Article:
Ladies, You Can Have It All — But You Won't Like How You Have To Get It
Ladies, it's time we stopped lying to ourselves. It's time we stopped lying to everyone around us. It's time we nut up and say what we all know and feel to be true; we're women and we want to get married.
Unlike men, by the time we hit our twenties, we're confronted with the daunting realization that we need to take this desire as seriously as we do the one to have a career. We need to admit that we want more than a career and as progressive as we are, we'd like a husband.
We need to start seriously thinking about what we want in life, if we want to get married and have kids before we're 30, or climb the ladders of our dream job.
Because, from what our predecessors have shown us, there's a small window to getting what you want in life, and rarely do women get everything.
For all those women who don't want to be 40 and alone (which is fine), finding a man is like gambling. You either practice the game, study the rules and work on your technique, or you roll the dice and hope you'll hit the jackpot before you leave the casino.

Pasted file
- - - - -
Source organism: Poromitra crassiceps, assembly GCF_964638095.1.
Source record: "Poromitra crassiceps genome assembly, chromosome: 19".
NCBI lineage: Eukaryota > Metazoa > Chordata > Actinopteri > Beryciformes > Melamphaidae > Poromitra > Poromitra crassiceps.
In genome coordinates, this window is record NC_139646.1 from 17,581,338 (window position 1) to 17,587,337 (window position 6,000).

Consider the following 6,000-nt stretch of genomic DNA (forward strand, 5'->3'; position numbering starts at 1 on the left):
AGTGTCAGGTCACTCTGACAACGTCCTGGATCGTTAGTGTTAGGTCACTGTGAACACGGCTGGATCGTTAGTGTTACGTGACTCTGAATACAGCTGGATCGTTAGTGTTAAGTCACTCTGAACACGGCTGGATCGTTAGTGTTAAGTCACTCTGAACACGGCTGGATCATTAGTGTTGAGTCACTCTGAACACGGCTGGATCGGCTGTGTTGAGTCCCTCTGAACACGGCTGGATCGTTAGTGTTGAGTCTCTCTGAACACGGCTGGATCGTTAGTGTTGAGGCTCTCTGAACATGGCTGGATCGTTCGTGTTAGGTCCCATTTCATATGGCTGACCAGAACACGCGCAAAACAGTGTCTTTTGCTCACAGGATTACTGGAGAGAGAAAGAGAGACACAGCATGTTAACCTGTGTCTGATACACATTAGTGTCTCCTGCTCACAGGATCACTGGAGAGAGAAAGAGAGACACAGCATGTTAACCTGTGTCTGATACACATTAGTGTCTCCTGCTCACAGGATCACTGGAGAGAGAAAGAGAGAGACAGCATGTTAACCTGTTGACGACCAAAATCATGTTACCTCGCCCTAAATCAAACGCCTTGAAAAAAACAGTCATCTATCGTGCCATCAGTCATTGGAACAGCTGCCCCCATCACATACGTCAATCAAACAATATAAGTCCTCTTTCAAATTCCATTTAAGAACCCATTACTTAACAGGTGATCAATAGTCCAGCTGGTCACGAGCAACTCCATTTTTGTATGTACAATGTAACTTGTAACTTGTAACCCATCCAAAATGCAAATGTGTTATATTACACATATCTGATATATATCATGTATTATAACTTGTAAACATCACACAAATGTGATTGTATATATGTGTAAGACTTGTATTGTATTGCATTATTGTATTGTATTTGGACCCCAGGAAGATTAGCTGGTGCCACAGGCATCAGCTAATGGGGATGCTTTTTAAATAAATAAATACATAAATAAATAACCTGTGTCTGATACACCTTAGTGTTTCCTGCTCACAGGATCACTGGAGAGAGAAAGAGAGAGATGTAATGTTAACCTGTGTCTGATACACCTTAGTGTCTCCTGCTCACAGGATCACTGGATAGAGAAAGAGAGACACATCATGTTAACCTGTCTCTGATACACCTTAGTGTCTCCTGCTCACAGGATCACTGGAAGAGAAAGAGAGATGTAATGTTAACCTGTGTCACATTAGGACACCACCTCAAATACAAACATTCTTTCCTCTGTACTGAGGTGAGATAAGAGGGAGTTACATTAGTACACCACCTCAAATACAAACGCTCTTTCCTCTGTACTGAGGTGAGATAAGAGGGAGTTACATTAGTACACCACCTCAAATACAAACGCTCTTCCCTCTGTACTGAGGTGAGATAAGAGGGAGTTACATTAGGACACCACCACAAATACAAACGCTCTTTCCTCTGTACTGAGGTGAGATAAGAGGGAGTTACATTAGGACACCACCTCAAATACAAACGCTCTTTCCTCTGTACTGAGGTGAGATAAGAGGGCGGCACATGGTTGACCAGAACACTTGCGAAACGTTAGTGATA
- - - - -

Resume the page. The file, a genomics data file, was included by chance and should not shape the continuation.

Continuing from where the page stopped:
As we stand on the casino floor, night after night, our optimism fades, along with our standards. With every unwanted birthday comes the suffocating realization that having both isn't as easy as we thought in our naive teenage years.
We will never have that dream guy with the arms of Channing Tatum and tight buttocks of Matthew McConaughey. As the years pass, we try to ignore it, but in our peripherals, we see that window of opportunity shrinking, slowly but steadily.
We start scrambling. We take dates with people we would have never considered and plan weddings with men we meet in bars. It's irrational, erratic and off-putting behavior that usually leaves us knowing, but always wondering aloud to our friends, “What went wrong?”
What's wrong, ladies? I'll tell you what's wrong. We're acting crazy because we are going crazy. We're in the thick of our quarter-life crisis, drowning in all the pressure and damning realizations that if we don't find a man now, we may never get those three kids and that life we always imaged for ourselves.